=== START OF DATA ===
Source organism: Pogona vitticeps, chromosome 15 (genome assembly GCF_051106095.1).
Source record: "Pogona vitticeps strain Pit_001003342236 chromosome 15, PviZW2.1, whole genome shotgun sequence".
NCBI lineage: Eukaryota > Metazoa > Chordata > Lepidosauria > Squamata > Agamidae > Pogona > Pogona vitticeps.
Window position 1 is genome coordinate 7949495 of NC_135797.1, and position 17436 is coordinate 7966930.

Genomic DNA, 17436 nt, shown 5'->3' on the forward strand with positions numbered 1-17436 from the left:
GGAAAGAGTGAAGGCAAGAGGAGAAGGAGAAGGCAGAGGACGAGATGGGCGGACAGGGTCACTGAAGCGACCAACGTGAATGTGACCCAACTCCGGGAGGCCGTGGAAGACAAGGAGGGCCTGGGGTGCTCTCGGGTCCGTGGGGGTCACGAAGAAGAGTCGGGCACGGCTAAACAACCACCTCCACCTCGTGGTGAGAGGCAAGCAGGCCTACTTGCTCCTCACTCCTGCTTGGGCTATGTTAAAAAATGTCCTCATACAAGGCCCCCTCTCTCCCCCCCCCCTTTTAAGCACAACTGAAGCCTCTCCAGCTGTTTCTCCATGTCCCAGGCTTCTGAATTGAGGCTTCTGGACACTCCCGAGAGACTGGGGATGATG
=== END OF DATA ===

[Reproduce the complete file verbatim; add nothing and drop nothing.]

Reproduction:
Source organism: Pogona vitticeps, chromosome 15 (genome assembly GCF_051106095.1).
Source record: "Pogona vitticeps strain Pit_001003342236 chromosome 15, PviZW2.1, whole genome shotgun sequence".
NCBI lineage: Eukaryota > Metazoa > Chordata > Lepidosauria > Squamata > Agamidae > Pogona > Pogona vitticeps.
Window position 1 is genome coordinate 7949495 of NC_135797.1, and position 17436 is coordinate 7966930.

Genomic DNA, 17436 nt, shown 5'->3' on the forward strand with positions numbered 1-17436 from the left:
GGAAAGAGTGAAGGCAAGAGGAGAAGGAGAAGGCAGAGGACGAGATGGGCGGACAGGGTCACTGAAGCGACCAACGTGAATGTGACCCAACTCCGGGAGGCCGTGGAAGACAAGGAGGGCCTGGGGTGCTCTCGGGTCCGTGGGGGTCACGAAGAAGAGTCGGGCACGGCTAAACAACCACCTCCACCTCGTGGTGAGAGGCAAGCAGGCCTACTTGCTCCTCACTCCTGCTTGGGCTATGTTAAAAAATGTCCTCATACAAGGCCCCCTCTCTCCCCCCCCCCTTTTAAGCACAACTGAAGCCTCTCCAGCTGTTTCTCCATGTCCCAGGCTTCTGAATTGAGGCTTCTGGACACTCCCGAGAGACTGGGGATGATG